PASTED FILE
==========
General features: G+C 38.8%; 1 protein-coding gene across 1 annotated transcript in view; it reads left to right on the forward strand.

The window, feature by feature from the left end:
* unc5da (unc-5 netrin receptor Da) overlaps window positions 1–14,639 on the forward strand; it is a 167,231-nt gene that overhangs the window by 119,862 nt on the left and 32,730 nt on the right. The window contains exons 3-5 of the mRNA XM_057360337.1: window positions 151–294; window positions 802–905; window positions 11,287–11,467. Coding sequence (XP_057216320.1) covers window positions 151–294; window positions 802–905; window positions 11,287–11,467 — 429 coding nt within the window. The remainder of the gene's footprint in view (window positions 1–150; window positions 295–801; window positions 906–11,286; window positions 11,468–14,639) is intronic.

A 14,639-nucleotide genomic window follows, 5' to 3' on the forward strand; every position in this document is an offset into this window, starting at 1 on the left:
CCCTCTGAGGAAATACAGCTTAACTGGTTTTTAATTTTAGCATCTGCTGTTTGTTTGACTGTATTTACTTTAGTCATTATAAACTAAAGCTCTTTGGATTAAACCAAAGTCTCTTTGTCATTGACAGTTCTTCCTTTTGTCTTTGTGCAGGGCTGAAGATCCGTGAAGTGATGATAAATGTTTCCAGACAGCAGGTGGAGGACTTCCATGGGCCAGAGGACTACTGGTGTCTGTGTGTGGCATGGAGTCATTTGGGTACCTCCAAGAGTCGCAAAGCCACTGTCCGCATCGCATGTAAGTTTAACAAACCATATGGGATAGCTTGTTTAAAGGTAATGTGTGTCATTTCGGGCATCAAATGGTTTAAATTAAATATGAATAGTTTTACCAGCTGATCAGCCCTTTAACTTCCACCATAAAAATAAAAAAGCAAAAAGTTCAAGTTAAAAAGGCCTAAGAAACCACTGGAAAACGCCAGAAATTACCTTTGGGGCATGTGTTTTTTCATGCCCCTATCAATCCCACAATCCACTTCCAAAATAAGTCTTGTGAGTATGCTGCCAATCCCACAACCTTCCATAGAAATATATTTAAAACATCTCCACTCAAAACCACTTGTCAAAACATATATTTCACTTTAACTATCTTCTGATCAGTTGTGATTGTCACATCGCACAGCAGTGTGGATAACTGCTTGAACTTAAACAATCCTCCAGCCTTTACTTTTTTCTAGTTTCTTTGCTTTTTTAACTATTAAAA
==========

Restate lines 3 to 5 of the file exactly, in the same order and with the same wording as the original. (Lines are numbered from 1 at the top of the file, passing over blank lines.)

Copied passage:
* unc5da (unc-5 netrin receptor Da) overlaps window positions 1–14,639 on the forward strand; it is a 167,231-nt gene that overhangs the window by 119,862 nt on the left and 32,730 nt on the right. The window contains exons 3-5 of the mRNA XM_057360337.1: window positions 151–294; window positions 802–905; window positions 11,287–11,467. Coding sequence (XP_057216320.1) covers window positions 151–294; window positions 802–905; window positions 11,287–11,467 — 429 coding nt within the window. The remainder of the gene's footprint in view (window positions 1–150; window positions 295–801; window positions 906–11,286; window positions 11,468–14,639) is intronic.

A 14,639-nucleotide genomic window follows, 5' to 3' on the forward strand; every position in this document is an offset into this window, starting at 1 on the left:
CCCTCTGAGGAAATACAGCTTAACTGGTTTTTAATTTTAGCATCTGCTGTTTGTTTGACTGTATTTACTTTAGTCATTATAAACTAAAGCTCTTTGGATTAAACCAAAGTCTCTTTGTCATTGACAGTTCTTCCTTTTGTCTTTGTGCAGGGCTGAAGATCCGTGAAGTGATGATAAATGTTTCCAGACAGCAGGTGGAGGACTTCCATGGGCCAGAGGACTACTGGTGTCTGTGTGTGGCATGGAGTCATTTGGGTACCTCCAAGAGTCGCAAAGCCACTGTCCGCATCGCATGTAAGTTTAACAAACCATATGGGATAGCTTGTTTAAAGGTAATGTGTGTCATTTCGGGCATCAAATGGTTTAAATTAAATATGAATAGTTTTACCAGCTGATCAGCCCTTTAACTTCCACCATAAAAATAAAAAAGCAAAAAGTTCAAGTTAAAAAGGCCTAAGAAACCACTGGAAAACGCCAGAAATTACCTTTGGGGCATGTGTTTTTTCATGCCCCTATCAATCCCACAATCCACTTCCAAAATAAGTCTTGTGAGTATGCTGCCAATCCCACAACCTTCCATAGAAATATATTTAAAACATCTCCACTCAAAACCACTTGTCAAAACATATATTTCACTTTAACTATCTTCTGATCAGTTGTGATTGTCACATCGCACAGCAGTGTGGATAACTGCTTGAACTTAAACAATCCTCCAGCCTTTACTTTTTTCTAGTTTCTTTGCTTTTTTAACTATTAAAA